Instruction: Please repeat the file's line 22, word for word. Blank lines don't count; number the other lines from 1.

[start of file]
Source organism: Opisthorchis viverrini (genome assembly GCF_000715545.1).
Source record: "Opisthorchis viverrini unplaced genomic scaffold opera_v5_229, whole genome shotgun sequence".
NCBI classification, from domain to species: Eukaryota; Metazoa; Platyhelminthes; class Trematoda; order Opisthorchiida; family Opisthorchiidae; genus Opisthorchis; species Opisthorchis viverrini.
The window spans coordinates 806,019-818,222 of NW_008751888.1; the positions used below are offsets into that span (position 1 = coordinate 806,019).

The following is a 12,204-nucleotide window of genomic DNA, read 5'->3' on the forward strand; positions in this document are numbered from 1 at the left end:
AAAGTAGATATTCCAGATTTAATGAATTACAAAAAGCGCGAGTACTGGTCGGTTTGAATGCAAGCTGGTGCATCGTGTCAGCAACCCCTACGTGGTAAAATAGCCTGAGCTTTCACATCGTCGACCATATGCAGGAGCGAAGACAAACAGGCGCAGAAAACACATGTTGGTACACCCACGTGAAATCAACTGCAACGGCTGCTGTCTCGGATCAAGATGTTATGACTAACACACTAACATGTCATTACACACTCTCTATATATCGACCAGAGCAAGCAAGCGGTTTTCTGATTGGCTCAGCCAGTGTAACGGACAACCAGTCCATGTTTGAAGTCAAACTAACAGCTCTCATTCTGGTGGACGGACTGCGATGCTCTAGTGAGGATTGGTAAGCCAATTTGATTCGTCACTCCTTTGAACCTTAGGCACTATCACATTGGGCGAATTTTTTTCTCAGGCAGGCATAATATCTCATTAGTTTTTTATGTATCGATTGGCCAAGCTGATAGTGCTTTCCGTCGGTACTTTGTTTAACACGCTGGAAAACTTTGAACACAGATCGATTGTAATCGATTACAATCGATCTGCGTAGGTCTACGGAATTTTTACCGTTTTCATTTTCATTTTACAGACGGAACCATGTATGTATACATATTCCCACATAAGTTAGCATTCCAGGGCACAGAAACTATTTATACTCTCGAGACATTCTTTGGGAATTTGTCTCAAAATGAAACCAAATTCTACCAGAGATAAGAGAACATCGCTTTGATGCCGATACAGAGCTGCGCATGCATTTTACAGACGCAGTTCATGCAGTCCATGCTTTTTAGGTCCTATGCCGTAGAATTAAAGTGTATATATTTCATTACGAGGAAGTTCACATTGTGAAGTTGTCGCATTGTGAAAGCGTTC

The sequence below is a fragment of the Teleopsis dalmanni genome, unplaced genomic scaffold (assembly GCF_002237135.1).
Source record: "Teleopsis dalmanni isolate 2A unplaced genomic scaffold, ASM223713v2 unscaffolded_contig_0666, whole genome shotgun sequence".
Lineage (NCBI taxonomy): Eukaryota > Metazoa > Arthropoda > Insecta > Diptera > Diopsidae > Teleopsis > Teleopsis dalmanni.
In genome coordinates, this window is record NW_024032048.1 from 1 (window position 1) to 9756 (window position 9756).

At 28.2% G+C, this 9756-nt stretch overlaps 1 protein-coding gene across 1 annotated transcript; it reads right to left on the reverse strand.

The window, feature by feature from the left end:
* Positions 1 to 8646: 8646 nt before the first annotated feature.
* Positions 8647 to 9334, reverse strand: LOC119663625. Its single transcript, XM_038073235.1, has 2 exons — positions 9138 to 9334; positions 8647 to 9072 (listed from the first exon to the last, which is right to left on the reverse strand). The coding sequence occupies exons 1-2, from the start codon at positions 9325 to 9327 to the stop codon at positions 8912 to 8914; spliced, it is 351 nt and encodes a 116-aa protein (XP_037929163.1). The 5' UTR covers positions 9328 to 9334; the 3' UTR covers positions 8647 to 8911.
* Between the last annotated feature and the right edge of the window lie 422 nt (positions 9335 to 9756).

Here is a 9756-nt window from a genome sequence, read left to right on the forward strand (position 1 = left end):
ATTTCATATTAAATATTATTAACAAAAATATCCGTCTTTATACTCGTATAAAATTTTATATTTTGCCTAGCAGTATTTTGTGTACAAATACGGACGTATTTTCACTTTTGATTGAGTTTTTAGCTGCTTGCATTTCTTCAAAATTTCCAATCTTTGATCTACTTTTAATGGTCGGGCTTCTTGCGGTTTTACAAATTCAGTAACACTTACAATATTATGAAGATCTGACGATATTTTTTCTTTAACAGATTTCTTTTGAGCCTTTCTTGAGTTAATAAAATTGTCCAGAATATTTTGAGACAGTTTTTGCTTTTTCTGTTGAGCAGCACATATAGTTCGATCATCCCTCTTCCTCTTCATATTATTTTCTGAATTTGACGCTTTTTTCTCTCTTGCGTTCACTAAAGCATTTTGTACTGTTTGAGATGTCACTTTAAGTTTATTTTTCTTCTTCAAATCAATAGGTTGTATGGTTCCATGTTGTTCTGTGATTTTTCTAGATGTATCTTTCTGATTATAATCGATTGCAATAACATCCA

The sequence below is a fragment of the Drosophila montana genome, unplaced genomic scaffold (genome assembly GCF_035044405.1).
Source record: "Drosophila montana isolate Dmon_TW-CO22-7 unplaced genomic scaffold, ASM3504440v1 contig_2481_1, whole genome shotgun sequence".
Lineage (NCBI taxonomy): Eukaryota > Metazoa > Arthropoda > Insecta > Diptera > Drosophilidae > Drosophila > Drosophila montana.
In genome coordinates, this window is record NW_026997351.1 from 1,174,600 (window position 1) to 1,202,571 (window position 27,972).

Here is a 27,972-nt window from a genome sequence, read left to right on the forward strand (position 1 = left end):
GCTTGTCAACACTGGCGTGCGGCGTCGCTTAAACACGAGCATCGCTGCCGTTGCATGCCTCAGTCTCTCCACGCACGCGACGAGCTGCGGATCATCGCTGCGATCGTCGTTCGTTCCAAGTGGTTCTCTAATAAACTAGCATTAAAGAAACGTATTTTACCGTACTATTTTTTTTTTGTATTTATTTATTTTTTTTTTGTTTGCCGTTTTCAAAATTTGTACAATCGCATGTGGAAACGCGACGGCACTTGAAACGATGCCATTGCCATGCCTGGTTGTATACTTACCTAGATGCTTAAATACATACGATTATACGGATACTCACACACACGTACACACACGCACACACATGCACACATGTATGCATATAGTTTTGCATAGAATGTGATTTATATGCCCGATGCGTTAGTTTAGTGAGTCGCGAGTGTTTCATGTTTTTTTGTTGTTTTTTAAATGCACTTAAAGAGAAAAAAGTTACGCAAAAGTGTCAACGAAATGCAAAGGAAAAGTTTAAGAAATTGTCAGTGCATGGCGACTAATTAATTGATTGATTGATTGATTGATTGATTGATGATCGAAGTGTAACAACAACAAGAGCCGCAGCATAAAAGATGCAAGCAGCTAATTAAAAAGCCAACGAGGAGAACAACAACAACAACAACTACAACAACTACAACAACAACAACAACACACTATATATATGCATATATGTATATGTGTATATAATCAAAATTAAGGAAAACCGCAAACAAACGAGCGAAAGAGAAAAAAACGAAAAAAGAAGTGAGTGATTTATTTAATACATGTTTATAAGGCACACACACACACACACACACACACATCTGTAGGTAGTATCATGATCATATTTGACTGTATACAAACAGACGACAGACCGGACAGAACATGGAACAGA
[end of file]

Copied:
Here is a 27,972-nt window from a genome sequence, read left to right on the forward strand (position 1 = left end):